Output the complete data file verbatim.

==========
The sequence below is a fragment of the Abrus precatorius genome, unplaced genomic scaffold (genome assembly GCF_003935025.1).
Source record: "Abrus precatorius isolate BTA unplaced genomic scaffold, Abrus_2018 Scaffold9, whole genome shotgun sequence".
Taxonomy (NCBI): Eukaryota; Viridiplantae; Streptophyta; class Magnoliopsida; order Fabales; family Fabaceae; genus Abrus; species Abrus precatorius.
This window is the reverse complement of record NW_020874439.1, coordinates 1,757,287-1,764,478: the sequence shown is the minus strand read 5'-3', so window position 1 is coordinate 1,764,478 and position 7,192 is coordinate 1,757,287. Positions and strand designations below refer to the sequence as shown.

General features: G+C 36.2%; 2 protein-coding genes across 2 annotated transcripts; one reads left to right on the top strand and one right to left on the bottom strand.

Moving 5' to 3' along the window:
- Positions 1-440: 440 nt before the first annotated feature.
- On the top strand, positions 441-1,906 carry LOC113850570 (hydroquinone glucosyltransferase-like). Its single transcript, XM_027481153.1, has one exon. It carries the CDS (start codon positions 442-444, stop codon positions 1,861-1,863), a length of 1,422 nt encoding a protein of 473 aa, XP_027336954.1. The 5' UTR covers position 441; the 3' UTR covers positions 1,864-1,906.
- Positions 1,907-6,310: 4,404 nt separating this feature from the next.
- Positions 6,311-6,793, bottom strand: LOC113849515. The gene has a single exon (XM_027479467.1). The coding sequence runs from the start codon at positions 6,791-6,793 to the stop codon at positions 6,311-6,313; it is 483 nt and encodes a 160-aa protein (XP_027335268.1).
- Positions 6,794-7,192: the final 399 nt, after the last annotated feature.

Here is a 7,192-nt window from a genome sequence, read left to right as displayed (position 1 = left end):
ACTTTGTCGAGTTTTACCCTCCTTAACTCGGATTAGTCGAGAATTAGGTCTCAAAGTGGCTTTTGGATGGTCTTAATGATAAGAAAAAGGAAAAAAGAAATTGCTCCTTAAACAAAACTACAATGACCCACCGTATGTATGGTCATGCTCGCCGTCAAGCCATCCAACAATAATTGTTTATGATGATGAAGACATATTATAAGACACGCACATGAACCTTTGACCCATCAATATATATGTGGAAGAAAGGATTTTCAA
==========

The sequence below is a fragment of the Abrus precatorius genome, unplaced genomic scaffold (genome assembly GCF_003935025.1).
Source record: "Abrus precatorius isolate BTA unplaced genomic scaffold, Abrus_2018 Scaffold9, whole genome shotgun sequence".
Taxonomy (NCBI): Eukaryota; Viridiplantae; Streptophyta; class Magnoliopsida; order Fabales; family Fabaceae; genus Abrus; species Abrus precatorius.
This window is the reverse complement of record NW_020874439.1, coordinates 1,757,287-1,764,478: the sequence shown is the minus strand read 5'-3', so window position 1 is coordinate 1,764,478 and position 7,192 is coordinate 1,757,287. Positions and strand designations below refer to the sequence as shown.

General features: G+C 36.2%; 2 protein-coding genes across 2 annotated transcripts; one reads left to right on the top strand and one right to left on the bottom strand.

Moving 5' to 3' along the window:
- Positions 1-440: 440 nt before the first annotated feature.
- On the top strand, positions 441-1,906 carry LOC113850570 (hydroquinone glucosyltransferase-like). Its single transcript, XM_027481153.1, has one exon. It carries the CDS (start codon positions 442-444, stop codon positions 1,861-1,863), a length of 1,422 nt encoding a protein of 473 aa, XP_027336954.1. The 5' UTR covers position 441; the 3' UTR covers positions 1,864-1,906.
- Positions 1,907-6,310: 4,404 nt separating this feature from the next.
- Positions 6,311-6,793, bottom strand: LOC113849515. The gene has a single exon (XM_027479467.1). The coding sequence runs from the start codon at positions 6,791-6,793 to the stop codon at positions 6,311-6,313; it is 483 nt and encodes a 160-aa protein (XP_027335268.1).
- Positions 6,794-7,192: the final 399 nt, after the last annotated feature.

Here is a 7,192-nt window from a genome sequence, read left to right as displayed (position 1 = left end):
ACTTTGTCGAGTTTTACCCTCCTTAACTCGGATTAGTCGAGAATTAGGTCTCAAAGTGGCTTTTGGATGGTCTTAATGATAAGAAAAAGGAAAAAAGAAATTGCTCCTTAAACAAAACTACAATGACCCACCGTATGTATGGTCATGCTCGCCGTCAAGCCATCCAACAATAATTGTTTATGATGATGAAGACATATTATAAGACACGCACATGAACCTTTGACCCATCAATATATATGTGGAAGAAAGGATTTTCAA